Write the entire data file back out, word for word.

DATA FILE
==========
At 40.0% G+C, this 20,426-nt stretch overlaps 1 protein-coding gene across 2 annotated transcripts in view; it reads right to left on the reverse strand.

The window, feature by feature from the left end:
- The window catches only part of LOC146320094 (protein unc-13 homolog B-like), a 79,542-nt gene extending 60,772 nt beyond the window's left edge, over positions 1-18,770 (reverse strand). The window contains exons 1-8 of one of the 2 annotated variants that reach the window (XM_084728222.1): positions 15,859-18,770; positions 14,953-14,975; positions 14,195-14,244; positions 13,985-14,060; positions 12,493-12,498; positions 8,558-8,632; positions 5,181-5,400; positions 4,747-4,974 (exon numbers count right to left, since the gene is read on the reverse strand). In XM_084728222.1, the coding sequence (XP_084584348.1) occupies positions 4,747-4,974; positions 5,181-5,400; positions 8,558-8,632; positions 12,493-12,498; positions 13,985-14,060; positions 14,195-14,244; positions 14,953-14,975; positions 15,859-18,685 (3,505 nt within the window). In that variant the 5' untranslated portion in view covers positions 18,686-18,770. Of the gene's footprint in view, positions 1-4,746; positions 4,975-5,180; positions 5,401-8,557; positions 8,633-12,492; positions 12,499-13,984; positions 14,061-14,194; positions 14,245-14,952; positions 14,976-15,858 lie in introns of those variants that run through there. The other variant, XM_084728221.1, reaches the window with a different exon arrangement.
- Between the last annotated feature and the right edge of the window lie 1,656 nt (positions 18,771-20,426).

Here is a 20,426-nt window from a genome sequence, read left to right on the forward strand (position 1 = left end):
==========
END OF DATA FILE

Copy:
At 40.0% G+C, this 20,426-nt stretch overlaps 1 protein-coding gene across 2 annotated transcripts in view; it reads right to left on the reverse strand.

The window, feature by feature from the left end:
- The window catches only part of LOC146320094 (protein unc-13 homolog B-like), a 79,542-nt gene extending 60,772 nt beyond the window's left edge, over positions 1-18,770 (reverse strand). The window contains exons 1-8 of one of the 2 annotated variants that reach the window (XM_084728222.1): positions 15,859-18,770; positions 14,953-14,975; positions 14,195-14,244; positions 13,985-14,060; positions 12,493-12,498; positions 8,558-8,632; positions 5,181-5,400; positions 4,747-4,974 (exon numbers count right to left, since the gene is read on the reverse strand). In XM_084728222.1, the coding sequence (XP_084584348.1) occupies positions 4,747-4,974; positions 5,181-5,400; positions 8,558-8,632; positions 12,493-12,498; positions 13,985-14,060; positions 14,195-14,244; positions 14,953-14,975; positions 15,859-18,685 (3,505 nt within the window). In that variant the 5' untranslated portion in view covers positions 18,686-18,770. Of the gene's footprint in view, positions 1-4,746; positions 4,975-5,180; positions 5,401-8,557; positions 8,633-12,492; positions 12,499-13,984; positions 14,061-14,194; positions 14,245-14,952; positions 14,976-15,858 lie in introns of those variants that run through there. The other variant, XM_084728221.1, reaches the window with a different exon arrangement.
- Between the last annotated feature and the right edge of the window lie 1,656 nt (positions 18,771-20,426).

Here is a 20,426-nt window from a genome sequence, read left to right on the forward strand (position 1 = left end):